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Thursday, September 27, 2018

It's International Literacy Day! How Play Promotes Literacy From an Early Age

Photo by Elizabeth (Flickr)

When we talk about literacy, we broadly describe our ability to read and write. I know I'm grateful for this ability, and I do what I can to help my girls develop literacy skills, too. In fact, we celebrated International Literacy Day on Sept. 8 by playing.

If you're wondering what play has to do with literacy, consider how play activities help our kids learn about sounds, words, language, and stories. With these skills, our kids build a foundation for the development of reading and writing abilities. For these reasons, let's encourage our kids to play more so they can become more literate. Here are several ways play promotes literacy from an early age.

Play Prompts the Use of Oral Language

From babbling at the mobile above the crib to singing along with their favorite kids' music, children use sounds and words as they play. All of this oral communication paves the way for literacy skill development. Through play, our kids listen, speak, discuss roles, describe objects, give directions, learn new vocabulary and word meanings, and constantly reinforce their communication and oral language skills. They then use these skills to read, write, and comprehend language better.

Play Develops Complex Cognitive Abilities

Reading and writing require numerous cognitive skills, such as categorizing, imaging, and problem-solving. Our kids develop these abilities as they play. I know that when my girls play make-believe, use trial and error in their artwork, and create their own game rules, they're honing essential cognitive abilities that support their literacy achievements.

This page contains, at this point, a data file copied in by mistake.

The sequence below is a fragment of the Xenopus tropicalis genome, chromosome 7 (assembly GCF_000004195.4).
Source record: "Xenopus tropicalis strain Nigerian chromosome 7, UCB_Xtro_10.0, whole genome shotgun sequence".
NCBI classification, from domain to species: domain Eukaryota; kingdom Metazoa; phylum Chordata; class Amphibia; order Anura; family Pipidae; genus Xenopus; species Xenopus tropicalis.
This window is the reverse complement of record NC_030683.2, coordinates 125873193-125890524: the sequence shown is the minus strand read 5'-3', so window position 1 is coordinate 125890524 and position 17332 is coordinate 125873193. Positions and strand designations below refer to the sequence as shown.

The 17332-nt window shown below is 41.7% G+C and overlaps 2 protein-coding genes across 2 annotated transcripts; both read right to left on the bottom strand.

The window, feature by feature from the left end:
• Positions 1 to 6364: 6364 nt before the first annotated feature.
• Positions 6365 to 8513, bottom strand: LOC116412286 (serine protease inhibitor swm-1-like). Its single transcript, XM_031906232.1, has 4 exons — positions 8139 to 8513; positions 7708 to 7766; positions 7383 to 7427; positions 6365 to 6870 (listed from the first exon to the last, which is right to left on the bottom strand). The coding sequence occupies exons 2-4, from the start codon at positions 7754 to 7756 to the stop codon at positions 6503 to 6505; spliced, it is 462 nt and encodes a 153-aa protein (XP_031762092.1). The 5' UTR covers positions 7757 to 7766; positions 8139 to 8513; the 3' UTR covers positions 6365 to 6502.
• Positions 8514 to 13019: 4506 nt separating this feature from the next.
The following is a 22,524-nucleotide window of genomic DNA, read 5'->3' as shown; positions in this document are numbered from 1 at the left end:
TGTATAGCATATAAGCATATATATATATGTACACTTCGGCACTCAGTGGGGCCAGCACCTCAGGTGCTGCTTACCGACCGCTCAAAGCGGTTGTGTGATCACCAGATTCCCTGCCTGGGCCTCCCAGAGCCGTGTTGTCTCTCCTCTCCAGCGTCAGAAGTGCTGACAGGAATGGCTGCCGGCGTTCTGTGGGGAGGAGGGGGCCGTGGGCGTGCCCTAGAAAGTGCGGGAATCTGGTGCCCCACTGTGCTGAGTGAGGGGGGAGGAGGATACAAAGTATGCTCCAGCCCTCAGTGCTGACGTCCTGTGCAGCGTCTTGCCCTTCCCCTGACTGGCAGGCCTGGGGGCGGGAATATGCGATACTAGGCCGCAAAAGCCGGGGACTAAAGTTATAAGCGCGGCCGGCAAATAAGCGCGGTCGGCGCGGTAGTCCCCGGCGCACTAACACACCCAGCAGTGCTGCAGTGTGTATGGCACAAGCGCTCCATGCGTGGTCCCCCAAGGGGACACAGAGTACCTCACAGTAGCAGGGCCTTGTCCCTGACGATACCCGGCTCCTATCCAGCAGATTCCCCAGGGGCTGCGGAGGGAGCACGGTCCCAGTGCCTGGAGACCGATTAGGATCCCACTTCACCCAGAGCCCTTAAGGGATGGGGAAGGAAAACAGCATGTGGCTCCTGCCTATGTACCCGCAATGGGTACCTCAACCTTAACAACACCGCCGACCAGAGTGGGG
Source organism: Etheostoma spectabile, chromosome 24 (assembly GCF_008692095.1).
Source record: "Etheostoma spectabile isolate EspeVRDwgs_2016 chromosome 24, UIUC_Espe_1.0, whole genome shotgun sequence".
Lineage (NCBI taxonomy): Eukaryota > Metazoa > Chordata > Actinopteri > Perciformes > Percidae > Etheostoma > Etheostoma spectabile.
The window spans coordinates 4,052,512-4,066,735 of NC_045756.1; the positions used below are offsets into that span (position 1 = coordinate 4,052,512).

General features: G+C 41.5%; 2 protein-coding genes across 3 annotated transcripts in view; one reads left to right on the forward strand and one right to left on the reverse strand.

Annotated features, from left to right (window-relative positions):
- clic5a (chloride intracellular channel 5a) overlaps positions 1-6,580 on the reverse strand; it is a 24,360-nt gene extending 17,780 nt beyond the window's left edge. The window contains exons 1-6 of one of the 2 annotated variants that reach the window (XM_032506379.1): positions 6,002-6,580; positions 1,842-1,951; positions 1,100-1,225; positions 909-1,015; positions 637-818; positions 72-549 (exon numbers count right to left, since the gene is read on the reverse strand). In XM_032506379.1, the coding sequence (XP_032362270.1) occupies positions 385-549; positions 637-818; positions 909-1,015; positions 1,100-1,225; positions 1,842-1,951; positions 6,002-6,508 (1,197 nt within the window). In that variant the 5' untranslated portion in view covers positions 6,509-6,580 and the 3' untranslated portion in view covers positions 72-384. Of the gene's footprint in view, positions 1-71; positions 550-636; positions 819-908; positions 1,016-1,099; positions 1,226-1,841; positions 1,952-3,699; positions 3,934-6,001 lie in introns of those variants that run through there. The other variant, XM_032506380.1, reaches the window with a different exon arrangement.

Play Teaches Symbolic Representation

Written words represent spoken words, and children prepare to make this and other literary associations as they play. As they use props, act out new themes, take on pretend roles, and work with visual arts, they learn more about symbolism and expand their vocabulary and use of language. For example, my girls sometimes form pretend food from play dough, use paper tubes as binoculars for a spy mission, or improvise dialogue for their make-believe characters. Their symbolic use of objects prepares them to accept that written letters have sounds and that we can put letters together in a string to make words, essential skills for literacy development.

Play Cultivates Social Skills

The social interactions our kids enjoy as they play help them construct spoken language skills that form the foundation for literacy development. They gain an understanding of human interaction, how language works, and word meanings as they communicate with peers and adults during play. Those skills allow our kids to then connect spoken language with written language as they read and write.

Play Supports Self-Regulation

Academic learning and literacy development depend in part on a child's ability to self-regulate. Over the years, I've observed how delayed gratification, patience, and perseverance have helped my girls complete challenging reading and writing tasks. In part, they learned these self-regulation tools as they played. Stacking blocks, sharing toys, and practicing throwing a ball are examples of play activities that support literacy success.

Play Includes Literacy-Enriched Settings

Our playroom at home is a literacy-enriched environment. My girls have access to drawing materials, board games, and books. I also encourage them to write signs and menus for their pretend restaurant and label their toy bins with the names of the items inside. This play setting reinforces their writing and reading functions while associating literacy with fun. As adults, we can provide the necessary tools for this setting and surround our kids with literacy-enriched props.

To celebrate International Literacy Day and every day, let's encourage our kids to play. They can have fun as they learn basic skills that support literacy development. In what ways does play help your kids learn to read and write?

Find more about the author: Kim Hart

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